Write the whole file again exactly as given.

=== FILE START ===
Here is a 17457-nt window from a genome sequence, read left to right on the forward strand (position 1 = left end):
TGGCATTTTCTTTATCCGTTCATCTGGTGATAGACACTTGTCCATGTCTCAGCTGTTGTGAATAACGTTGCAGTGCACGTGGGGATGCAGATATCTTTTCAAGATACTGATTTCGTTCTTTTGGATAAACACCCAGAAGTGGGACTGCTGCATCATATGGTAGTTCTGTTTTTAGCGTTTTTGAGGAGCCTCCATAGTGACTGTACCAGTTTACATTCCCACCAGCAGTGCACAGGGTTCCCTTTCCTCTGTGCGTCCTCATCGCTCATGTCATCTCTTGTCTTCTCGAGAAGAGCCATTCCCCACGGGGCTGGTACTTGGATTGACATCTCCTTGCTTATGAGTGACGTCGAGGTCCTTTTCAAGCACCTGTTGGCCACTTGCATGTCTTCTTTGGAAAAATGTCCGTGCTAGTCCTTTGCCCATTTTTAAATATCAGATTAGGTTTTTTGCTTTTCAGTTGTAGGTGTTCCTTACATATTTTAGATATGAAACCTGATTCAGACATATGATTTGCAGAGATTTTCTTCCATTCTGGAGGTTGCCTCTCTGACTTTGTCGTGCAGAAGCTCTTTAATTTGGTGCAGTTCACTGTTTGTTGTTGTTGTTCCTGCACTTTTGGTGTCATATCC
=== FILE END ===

Here is a 17457-nt window from a genome sequence, read left to right on the forward strand (position 1 = left end):
TGGCATTTTCTTTATCCGTTCATCTGGTGATAGACACTTGTCCATGTCTCAGCTGTTGTGAATAACGTTGCAGTGCACGTGGGGATGCAGATATCTTTTCAAGATACTGATTTCGTTCTTTTGGATAAACACCCAGAAGTGGGACTGCTGCATCATATGGTAGTTCTGTTTTTAGCGTTTTTGAGGAGCCTCCATAGTGACTGTACCAGTTTACATTCCCACCAGCAGTGCACAGGGTTCCCTTTCCTCTGTGCGTCCTCATCGCTCATGTCATCTCTTGTCTTCTCGAGAAGAGCCATTCCCCACGGGGCTGGTACTTGGATTGACATCTCCTTGCTTATGAGTGACGTCGAGGTCCTTTTCAAGCACCTGTTGGCCACTTGCATGTCTTCTTTGGAAAAATGTCCGTGCTAGTCCTTTGCCCATTTTTAAATATCAGATTAGGTTTTTTGCTTTTCAGTTGTAGGTGTTCCTTACATATTTTAGATATGAAACCTGATTCAGACATATGATTTGCAGAGATTTTCTTCCATTCTGGAGGTTGCCTCTCTGACTTTGTCGTGCAGAAGCTCTTTAATTTGGTGCAGTTCACTGTTTGTTGTTGTTGTTCCTGCACTTTTGGTGTCATATCC